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Fig wine is a fermented fruit drink made primarily from the juice of fresh figs. Some fig wines may also be made from reconstituted dried figs, though the process is often much more burdensome. In either case, wine made from figs, while alcoholic, is not really wine at all. Most of the time, the term “wine” describes a specific sort of grape fermentation process. Using figs yields similar results where taste and appearance are concerned. The main differences are in structure and process.
Grapes are the crux of wine-making operations because of their naturally high acid content and their ability to ferment easily. The same is not usually true of figs. A fig is a much fleshier fruit than a grape and often contains much lower concentrations of sugar and natural acid both. Making fig wine usually requires a lot of additives to induce fermentation.
Fermentation happens when introduced yeasts interact with sugars present in fruit juice. This reaction converts the juice to ethyl alcohol while retaining all of the juice's nascent flavors, colors, and bitterness. The conversion is slow and usually happens in a closed container or chamber. One of the hardest parts of fig wine production is extracting enough juice from the fruits to induce fermentation, then monitoring the sugar levels to ensure that the yeast is adequately fed.
Figs are not typically very juicy fruits. For this reason, winemakers often leave figs to ripen as long as possible, often using fruits on the verge of going bad to ensure maximum juice content. Preparing figs for juicing often involves pulverizing them, then straining out the solids, including peel and seeds. Large quantities of figs are usually required for even a modest bottle of fig wine.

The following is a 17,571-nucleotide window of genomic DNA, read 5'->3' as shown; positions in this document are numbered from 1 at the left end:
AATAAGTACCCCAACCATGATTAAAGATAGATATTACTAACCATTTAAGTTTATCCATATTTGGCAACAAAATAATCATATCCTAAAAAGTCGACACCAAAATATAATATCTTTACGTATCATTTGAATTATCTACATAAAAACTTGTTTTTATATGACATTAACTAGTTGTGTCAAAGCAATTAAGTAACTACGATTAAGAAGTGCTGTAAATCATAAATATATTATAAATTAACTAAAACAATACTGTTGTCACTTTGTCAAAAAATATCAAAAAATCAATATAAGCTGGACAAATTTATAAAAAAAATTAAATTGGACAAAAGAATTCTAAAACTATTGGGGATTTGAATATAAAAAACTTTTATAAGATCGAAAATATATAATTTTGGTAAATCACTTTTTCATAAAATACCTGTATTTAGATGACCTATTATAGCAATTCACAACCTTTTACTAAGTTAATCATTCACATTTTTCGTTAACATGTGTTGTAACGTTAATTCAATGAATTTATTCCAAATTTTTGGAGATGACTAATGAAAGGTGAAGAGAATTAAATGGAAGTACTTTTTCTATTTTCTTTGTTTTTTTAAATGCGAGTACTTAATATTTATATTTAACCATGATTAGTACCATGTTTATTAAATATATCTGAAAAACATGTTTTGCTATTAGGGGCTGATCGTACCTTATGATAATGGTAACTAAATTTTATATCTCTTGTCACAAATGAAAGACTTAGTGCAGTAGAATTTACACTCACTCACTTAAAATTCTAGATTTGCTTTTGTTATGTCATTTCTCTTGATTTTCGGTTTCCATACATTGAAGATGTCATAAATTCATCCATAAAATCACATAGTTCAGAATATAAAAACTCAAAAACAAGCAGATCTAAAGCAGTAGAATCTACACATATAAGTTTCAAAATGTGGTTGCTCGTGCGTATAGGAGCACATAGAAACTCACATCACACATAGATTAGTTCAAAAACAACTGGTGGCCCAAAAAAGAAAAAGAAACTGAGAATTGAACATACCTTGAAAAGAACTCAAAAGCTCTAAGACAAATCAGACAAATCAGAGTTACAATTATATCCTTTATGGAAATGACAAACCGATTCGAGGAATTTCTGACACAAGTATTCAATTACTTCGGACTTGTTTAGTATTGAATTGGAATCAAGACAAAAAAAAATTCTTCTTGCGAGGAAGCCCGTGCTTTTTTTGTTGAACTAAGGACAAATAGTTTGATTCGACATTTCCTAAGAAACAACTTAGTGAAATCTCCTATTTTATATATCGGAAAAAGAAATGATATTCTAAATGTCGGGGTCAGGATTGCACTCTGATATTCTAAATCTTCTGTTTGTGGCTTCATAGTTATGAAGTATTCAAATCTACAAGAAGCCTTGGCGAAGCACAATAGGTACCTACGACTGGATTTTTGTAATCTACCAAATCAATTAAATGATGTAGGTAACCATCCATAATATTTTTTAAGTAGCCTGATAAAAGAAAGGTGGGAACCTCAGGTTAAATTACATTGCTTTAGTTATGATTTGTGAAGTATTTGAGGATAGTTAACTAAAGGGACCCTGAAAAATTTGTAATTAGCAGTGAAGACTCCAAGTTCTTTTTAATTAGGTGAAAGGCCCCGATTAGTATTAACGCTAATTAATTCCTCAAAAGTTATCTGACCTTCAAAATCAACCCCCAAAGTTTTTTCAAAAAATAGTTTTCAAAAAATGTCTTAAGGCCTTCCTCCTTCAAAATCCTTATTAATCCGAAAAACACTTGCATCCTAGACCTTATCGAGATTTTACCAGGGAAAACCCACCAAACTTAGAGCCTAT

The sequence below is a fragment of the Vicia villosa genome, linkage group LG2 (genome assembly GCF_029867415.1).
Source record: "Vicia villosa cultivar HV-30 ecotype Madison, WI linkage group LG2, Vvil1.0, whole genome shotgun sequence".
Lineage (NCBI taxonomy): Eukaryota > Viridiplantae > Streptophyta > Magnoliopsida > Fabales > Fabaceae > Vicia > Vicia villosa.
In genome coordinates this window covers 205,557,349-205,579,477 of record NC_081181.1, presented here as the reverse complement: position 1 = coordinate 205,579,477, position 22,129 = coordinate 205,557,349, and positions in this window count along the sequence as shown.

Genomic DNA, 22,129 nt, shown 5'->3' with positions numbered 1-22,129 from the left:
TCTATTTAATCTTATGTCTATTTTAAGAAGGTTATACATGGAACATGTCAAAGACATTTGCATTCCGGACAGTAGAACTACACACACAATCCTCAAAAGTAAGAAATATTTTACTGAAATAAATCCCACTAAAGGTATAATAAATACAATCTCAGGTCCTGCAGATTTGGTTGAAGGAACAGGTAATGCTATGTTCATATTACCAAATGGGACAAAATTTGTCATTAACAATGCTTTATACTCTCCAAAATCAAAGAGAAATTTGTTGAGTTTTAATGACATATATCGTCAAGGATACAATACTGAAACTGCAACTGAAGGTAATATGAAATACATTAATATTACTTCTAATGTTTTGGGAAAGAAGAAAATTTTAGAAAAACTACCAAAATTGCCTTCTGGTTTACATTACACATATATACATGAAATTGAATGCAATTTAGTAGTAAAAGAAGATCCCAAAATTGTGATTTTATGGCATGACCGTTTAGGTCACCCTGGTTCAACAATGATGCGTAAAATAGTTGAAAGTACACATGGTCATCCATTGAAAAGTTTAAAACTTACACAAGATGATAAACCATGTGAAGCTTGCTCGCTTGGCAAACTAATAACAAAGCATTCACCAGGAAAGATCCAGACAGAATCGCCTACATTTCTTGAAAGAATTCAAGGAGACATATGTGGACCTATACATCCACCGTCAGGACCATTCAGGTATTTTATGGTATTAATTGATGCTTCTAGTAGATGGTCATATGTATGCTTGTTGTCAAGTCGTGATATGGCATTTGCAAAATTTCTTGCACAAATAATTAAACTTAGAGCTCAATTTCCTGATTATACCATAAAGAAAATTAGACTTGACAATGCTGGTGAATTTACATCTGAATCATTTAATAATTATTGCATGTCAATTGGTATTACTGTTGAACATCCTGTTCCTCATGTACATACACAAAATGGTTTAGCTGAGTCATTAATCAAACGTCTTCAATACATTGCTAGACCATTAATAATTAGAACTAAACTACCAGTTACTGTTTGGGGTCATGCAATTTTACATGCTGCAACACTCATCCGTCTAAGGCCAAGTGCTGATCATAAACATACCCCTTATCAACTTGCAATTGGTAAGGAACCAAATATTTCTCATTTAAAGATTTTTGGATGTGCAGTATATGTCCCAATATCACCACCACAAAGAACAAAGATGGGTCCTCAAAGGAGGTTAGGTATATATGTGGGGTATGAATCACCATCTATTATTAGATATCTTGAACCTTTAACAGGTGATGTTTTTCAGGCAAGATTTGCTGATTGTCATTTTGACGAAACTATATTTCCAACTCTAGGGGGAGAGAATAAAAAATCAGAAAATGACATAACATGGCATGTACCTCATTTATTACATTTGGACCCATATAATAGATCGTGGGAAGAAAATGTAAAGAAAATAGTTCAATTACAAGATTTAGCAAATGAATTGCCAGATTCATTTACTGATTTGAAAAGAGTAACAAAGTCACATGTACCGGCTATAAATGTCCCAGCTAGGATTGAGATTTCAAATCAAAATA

Cooks and fruit wine makers often combine figs with dates, currants, and other fruits to make a blended wine with a more robust flavor. It can be hard to get a pronounced fig flavor from most varieties of fig juice, at least right away. Most pure fig wines age for upwards of a year in order to ensure fermentation. The process is usually faster the more sugar the juice contains, but too much sugar can overpower the delicate flavor of most figs.
Fig wine is sometimes available commercially, often from local shops or large-scale fig farms. Most of the time, however, the wine is homemade. There is simply not enough demand in most places to support regular fig wine production, and the time involved is often not worth the cost.
Some home cooks make a sort of fig-flavored wine that captures the taste of fig without the hassle of actually extracting and fermenting juice. In this version, cooks purchase a mild-bodied white wine, then steep sliced figs in it for a period of time. This sort of beverage is more properly labeled wine, as it is simply a flavored grape base.
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